A pioneering million pound project to restore endangered peatlands on the moors above Nidderdale is due to start this week.
Water company Yorkshire Water are funding the £1.2m scheme to “re-wet” the peatlands – said to be rarer than rainforest – above Scar House and Angram reservoirs near Lofthouse, in a bid to improve drinking water quality in the area.
The scheme will see helicopters flying heather from nearby moors onto the peatlands, and artificial drains called grips will be filled in to stop peat washing down into reservoirs.
Peat washed down into the reservoirs causes the water to be discoloured, meaning that Yorkshire Water has to spend more treating the water to reach national standards set by the independent regulator.
Andrew Walker, Yorkshire Water’s Catchment Manager said: “Centuries of change have led to Yorkshire’s peatland habitats being degraded and this is now causing us an issue with the colour of drinking water in these areas.
“It’s far better for us to invest in restoring the peatlands – with all the extra habitat and carbon benefits that brings – rather than keep paying more and more money to treat the water.
“It’s about treating the causes not the symptoms, and providing a better environment to boot and we’re grateful that we’ve found a forward-thinking land owner in the Middlesmoor Estate which wants to work with us to restore these rare peatland habitats.
“We recognise that we have the opportunity to make a huge difference to some of Yorkshire’s most iconic landscapes by restoring them back to health, boosting local biodiversity and benefitting the thousands of visitors and user groups who currently derive enjoyment or income from them.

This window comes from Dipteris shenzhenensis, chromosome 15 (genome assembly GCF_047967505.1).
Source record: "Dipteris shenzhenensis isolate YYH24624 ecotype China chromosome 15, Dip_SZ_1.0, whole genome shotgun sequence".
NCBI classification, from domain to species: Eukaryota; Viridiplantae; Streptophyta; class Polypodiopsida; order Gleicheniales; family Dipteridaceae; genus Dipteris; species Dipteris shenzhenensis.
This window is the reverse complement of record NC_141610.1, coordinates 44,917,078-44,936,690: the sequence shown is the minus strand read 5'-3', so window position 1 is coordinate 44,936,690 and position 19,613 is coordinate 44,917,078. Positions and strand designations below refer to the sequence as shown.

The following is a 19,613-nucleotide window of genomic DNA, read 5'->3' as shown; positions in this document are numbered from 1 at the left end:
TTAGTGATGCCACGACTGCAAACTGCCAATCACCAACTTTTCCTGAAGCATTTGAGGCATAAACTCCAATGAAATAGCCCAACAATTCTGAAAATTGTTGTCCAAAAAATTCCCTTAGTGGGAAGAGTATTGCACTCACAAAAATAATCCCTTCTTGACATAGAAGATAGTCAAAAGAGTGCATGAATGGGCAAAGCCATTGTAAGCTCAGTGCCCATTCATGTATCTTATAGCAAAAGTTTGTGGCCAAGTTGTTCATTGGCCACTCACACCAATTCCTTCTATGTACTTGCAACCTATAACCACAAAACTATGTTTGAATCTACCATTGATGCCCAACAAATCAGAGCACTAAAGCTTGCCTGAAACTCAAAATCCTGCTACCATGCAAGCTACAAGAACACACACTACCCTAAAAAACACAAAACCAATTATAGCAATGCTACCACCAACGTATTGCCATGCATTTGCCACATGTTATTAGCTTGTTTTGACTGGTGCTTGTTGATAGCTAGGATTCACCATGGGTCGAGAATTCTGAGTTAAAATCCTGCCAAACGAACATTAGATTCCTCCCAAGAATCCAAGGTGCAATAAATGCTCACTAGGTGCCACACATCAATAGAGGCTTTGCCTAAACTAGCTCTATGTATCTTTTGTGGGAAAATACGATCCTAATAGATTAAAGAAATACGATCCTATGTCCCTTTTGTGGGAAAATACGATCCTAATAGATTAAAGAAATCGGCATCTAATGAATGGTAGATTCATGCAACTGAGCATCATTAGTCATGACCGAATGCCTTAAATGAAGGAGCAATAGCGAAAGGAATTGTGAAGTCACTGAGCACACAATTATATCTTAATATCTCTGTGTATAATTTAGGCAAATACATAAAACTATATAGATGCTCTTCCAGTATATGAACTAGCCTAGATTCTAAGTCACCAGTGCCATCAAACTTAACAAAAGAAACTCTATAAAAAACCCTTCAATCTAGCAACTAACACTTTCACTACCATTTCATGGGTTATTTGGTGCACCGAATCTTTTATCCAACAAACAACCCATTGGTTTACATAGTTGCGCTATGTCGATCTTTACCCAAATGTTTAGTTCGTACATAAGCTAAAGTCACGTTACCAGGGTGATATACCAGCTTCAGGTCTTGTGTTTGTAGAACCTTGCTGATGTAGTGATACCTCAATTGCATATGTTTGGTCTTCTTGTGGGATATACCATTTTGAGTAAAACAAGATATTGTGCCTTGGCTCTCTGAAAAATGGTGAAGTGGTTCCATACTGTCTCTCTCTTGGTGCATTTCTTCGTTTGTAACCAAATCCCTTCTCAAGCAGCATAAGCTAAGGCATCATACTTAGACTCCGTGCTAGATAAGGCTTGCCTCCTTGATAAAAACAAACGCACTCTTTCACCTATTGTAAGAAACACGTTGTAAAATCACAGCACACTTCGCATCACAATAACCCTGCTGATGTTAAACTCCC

“Our work will also have wider environmental benefits too, as we’ll be protecting and enhancing peatland which serve as some of the largest natural carbon reservoirs in the UK.”
The restoration of over 1,000 hectares of land above Angram Reservoir will include extra vegetation to grow by cutting heather from nearby moors, mixing it with lime and fertiliser to create mini ecosystems in which peat-forming vegetation will thrive.
Helicopters will be used to transport heather cut from nearby moors on to the top of the peatlands where it will be spread by hand.
The project will also protect the embedded carbon that peatlands contain. Research shows that for every £1 spent restoring peatlands £3 of public money is saved, and for every £1 not spent on restoring peatlands the tax payer has to foot a £5 bill.
Concern is growing around the condition of peatlands in the UK, with climate change experts forecasting it to become increasingly warm and dry over the next fifty years - the worst possible conditions for peatlands to thrive.
Dried up areas of peat across the UK are now reckoned to release the equivalent of 10 million tonnes of carbon dioxide every year - that’s roughly the same as the emissions from a million households.
Yorkshire Water’s restoration work will help to restore the water level of a number of peatlands. Keeping the moors wetter for longer should reduce colour loss and keep the peat on the moors and not in local rivers and reservoirs.
The work is being managed in partnership with the Yorkshire Peat Partnership, which is affiliated to the Yorkshire Wildlife Trust, and the restoration work itself is being delivered by Conservefor, a peatland restoration specialist company, based near Settle in North Yorkshire.